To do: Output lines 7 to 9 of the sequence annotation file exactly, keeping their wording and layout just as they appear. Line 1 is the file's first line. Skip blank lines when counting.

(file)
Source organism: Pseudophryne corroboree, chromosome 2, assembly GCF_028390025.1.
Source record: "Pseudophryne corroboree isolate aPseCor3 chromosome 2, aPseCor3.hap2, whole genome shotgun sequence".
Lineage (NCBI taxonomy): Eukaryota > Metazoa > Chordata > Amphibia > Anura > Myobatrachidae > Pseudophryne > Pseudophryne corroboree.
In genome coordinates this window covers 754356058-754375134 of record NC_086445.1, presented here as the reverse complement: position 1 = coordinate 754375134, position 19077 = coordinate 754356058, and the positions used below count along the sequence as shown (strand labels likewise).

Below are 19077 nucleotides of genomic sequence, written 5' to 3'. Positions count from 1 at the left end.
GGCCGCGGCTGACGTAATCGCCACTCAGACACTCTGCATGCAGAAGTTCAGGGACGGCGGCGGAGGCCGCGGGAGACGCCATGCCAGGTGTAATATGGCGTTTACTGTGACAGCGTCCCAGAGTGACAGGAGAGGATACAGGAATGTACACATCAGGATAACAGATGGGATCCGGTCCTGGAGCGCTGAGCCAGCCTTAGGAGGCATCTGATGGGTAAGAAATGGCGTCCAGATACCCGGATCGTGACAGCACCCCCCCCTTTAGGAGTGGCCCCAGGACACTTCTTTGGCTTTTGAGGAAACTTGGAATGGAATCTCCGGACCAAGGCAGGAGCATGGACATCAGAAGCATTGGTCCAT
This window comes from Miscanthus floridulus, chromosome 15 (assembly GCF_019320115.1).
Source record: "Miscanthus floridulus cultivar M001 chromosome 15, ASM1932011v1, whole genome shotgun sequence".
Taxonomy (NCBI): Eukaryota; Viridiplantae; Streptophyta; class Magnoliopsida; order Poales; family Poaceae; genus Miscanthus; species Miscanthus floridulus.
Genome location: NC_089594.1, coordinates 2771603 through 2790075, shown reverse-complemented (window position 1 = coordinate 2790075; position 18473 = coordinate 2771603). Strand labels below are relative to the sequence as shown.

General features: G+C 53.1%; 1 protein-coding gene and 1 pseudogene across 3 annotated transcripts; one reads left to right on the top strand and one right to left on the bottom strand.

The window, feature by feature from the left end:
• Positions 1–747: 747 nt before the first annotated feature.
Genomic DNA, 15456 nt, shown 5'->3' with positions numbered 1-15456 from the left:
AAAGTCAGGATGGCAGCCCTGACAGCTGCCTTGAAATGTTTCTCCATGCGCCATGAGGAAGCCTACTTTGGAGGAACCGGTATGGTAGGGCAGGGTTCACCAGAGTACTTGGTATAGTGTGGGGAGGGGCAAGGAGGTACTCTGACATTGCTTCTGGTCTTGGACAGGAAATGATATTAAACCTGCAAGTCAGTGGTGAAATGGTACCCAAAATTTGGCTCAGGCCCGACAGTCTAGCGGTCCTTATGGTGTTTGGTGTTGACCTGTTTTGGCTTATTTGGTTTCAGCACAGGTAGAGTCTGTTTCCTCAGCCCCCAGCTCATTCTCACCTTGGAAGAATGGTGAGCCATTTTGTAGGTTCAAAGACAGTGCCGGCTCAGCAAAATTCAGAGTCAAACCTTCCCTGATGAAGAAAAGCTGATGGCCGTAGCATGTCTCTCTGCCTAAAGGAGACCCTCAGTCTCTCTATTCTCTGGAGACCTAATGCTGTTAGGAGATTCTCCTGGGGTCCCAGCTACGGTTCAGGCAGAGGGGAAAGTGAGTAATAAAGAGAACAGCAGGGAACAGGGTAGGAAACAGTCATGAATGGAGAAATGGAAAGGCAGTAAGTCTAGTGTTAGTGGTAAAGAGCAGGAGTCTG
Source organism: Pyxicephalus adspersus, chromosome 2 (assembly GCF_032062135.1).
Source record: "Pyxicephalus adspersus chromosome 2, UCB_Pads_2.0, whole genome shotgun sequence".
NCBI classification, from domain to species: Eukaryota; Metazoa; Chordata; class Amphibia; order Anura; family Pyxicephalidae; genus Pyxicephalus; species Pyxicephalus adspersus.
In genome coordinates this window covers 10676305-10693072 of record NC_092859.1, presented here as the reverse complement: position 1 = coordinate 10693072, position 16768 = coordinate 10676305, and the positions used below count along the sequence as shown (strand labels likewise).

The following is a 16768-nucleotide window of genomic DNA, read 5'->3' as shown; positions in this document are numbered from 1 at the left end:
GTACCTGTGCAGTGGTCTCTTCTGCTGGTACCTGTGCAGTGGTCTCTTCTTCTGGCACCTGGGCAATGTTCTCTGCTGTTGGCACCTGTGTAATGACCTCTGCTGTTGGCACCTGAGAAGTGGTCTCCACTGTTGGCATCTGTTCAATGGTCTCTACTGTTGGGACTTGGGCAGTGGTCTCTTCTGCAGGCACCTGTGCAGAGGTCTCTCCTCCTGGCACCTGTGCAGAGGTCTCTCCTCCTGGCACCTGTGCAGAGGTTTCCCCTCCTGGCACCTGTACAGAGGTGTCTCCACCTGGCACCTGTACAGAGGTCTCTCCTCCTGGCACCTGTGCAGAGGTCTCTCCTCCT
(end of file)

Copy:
This window comes from Miscanthus floridulus, chromosome 15 (assembly GCF_019320115.1).
Source record: "Miscanthus floridulus cultivar M001 chromosome 15, ASM1932011v1, whole genome shotgun sequence".
Taxonomy (NCBI): Eukaryota; Viridiplantae; Streptophyta; class Magnoliopsida; order Poales; family Poaceae; genus Miscanthus; species Miscanthus floridulus.